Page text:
EdLab Review: Intern Sushi

Submitted by Laura Costello on Fri, 03/09/2012 - 11:43am.
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There have been several startups aimed at reinventing résumé and achievement presentation. Intern Sushi launched with an eye to presentation in film, television, sports, music, fashion and advertising internships and has since expanded, mostly into tech. The site is dual purpose, helping prospective interns create exciting achievement records and prospective employers sift creatively through the résumé deluge.

Pros:
Résumé presentation is only one aspect of Sushi, which aims to become a social network and task management platform for the entire internship process. As an employer, you’re able to assign projects and track progress through the site and when the internship is over, upload a recommendation video to the student’s profile. The site’s paid features are tempting and clever, premium interns are able to post unlimited videos targeted at specific positions and get a 48-hour advance on applying to all positions.

 

Research Digest: Copywrong

Submitted by Laura Costello on Fri, 03/09/2012 - 10:17am.
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McDermott, A. J. (2012). Copyright: Regulation Out of Line with Our Digital Reality? Information Technology and Libraries, 31(1).

Description:
The article explores several facets of the current copyright landscape for libraries beginning with a discussion of the restrictions of the Digital Millennium Copyright act and the copyright term extension act of 1998. The author goes on to detail the issues arising from digitization, especially in the case of orphan works and the challenges to service that stem from an increasingly digital and increasingly restricted materials base. The very concept of ownership has shifted to a licensing model in the case of digital materials and this shift has significant implications for access.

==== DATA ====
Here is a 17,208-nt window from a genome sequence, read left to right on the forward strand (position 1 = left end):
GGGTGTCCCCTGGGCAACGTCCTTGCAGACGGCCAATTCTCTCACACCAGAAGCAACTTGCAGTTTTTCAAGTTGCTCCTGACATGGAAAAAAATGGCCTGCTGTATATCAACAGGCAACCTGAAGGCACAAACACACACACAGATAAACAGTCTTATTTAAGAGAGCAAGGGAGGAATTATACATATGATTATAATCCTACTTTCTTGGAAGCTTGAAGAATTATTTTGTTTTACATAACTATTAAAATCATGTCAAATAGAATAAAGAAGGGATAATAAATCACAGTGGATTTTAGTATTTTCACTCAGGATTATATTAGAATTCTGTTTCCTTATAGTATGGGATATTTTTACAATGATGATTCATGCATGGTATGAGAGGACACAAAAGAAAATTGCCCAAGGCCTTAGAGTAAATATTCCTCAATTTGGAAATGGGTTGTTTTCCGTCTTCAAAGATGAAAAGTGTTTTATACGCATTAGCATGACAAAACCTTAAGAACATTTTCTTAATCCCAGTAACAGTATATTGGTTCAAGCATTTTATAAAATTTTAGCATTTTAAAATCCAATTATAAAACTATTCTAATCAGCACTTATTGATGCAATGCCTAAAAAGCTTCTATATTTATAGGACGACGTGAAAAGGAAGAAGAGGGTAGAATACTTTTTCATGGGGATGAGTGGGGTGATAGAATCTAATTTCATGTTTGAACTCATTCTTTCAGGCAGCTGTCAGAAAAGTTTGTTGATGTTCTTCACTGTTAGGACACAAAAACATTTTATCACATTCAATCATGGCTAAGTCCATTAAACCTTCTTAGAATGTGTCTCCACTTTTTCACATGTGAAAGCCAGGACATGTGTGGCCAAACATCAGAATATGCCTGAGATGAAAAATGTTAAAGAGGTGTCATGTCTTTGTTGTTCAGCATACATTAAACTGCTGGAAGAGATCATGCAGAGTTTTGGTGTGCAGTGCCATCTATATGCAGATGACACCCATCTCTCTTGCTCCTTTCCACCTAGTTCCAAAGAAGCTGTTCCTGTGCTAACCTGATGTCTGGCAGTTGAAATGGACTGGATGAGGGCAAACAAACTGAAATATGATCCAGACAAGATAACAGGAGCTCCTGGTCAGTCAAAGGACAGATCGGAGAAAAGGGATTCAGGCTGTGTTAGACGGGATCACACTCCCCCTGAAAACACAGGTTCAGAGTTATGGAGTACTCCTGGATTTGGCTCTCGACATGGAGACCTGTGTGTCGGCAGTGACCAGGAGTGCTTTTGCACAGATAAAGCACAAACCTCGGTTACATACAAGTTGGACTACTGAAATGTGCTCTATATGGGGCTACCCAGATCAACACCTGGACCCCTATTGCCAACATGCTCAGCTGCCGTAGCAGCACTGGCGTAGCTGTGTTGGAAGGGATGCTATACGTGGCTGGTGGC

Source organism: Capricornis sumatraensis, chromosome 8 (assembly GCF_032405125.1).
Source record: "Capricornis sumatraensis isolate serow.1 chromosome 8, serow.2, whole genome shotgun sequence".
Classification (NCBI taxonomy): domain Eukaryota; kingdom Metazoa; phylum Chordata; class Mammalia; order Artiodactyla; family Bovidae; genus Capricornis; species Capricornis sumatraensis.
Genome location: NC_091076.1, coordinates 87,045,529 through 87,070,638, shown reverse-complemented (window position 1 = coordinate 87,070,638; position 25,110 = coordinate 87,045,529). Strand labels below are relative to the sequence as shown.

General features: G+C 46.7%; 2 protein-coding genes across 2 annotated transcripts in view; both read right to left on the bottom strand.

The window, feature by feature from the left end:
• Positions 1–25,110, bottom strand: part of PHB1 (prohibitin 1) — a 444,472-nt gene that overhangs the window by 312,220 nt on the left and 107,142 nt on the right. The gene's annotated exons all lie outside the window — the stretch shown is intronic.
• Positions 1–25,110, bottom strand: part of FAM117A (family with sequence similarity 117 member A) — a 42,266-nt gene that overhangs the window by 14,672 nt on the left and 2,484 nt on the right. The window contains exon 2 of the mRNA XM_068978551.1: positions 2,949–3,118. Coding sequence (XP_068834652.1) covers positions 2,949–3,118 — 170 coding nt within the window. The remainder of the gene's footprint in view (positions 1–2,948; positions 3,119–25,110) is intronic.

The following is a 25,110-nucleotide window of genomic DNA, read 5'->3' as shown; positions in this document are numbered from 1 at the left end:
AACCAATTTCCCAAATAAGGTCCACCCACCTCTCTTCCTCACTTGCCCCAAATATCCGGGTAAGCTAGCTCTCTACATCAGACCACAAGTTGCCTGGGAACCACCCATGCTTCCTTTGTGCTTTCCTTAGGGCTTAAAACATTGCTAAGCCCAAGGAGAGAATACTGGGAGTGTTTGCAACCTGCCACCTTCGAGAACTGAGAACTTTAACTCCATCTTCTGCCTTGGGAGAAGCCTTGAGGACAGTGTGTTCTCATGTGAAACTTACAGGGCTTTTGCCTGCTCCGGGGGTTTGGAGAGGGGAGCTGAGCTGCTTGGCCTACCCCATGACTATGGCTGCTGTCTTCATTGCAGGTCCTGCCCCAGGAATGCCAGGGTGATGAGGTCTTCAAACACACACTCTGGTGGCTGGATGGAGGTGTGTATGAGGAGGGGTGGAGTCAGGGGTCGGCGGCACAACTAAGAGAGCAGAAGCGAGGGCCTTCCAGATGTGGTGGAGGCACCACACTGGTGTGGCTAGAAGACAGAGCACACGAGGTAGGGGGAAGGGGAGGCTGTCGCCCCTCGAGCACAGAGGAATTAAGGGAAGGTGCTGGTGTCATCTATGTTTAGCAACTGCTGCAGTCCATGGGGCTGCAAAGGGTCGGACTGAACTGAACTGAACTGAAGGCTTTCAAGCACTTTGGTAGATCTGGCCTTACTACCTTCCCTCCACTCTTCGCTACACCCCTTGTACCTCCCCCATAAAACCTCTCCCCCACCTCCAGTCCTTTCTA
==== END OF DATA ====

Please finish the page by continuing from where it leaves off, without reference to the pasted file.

Google Play's Rebranding Effort

Submitted by Laura Costello on Wed, 03/07/2012 - 3:36pm.
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Google's announcement of their new media destination yesterday was met with a collective "huh?" and much indifference, possibly because it isn't actually new. The announcement accompanied the debut of a browser-based site, but the Android Market has run the new look for several months already. The concept is an iTunes-esque cross-platform media destination and a mass rebranding effort. Expect your Android Market to evolve into the oddly-named "Play Store" in the coming weeks though pretty much everything else will be the same. Google Play will also consume the traditionally problematic Google Books, which will become "Play Books" (everybody now!: "huh?") Though the polished-up incarnation of the Books platform excitingly undercuts Amazon on price.

 

Research Digest: Room Reservation Systems

Submitted by Laura Costello on Thu, 03/01/2012 - 6:25pm.
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Doherty, T. M. & White, E. R. (2012). Room reservations at VCU Libraries. College & Research Libraries News, 73(3), 142-146.

Faust, B. D. et al. (2010). OpenRoom: Making Room Reservation Easy for Students and Faculty. Code4lib Journal, 10.

Due to a recent collection and facilities expansion, The James Branch Cabell Library at Virginia Commonwealth University found itself in need of a room reservation system that mirrored its commitment to accessibility and fairness. While they considered analog room sign-ups, they eventually decided to adopt the OpenRoom, an open source room-booking software developed at Ball State University. The group behind OpenRoom developed the system in 2010 for similar reasons and the system is currently used in 4 institutions including Ball State and VCU. Both VCU and Ball state felt that current ILS-based and commercial booking software failed to produce successful patron-driven room booking systems.

 

Access to Research Panel

Submitted by Laura Costello on Tue, 02/28/2012 - 6:42pm.
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Today Jo and I attended the Panel to Consider Recent Developments in Access to Research at Columbia University. The panel was meant to discuss the Elsevier boycott, the Research Works Act, and the Occupy movement as they relate to traditional and digital scholarly publishing. This article is a compilation of collaborative notes we took during the presentation. The panel included:

Allan Adler, Vice President for Legal and Governmental Affairs in the Washington, D.C., headquarters of the Association of American Publishers
Oona Schmid, the Director of Publishing at the American Anthropological Association
Peter Woit, a blogger and Senior Lecturer in the Department of Mathematics at Columbia University

 

EdLab Review: Booktype

Submitted by Laura Costello on Fri, 02/24/2012 - 7:41pm.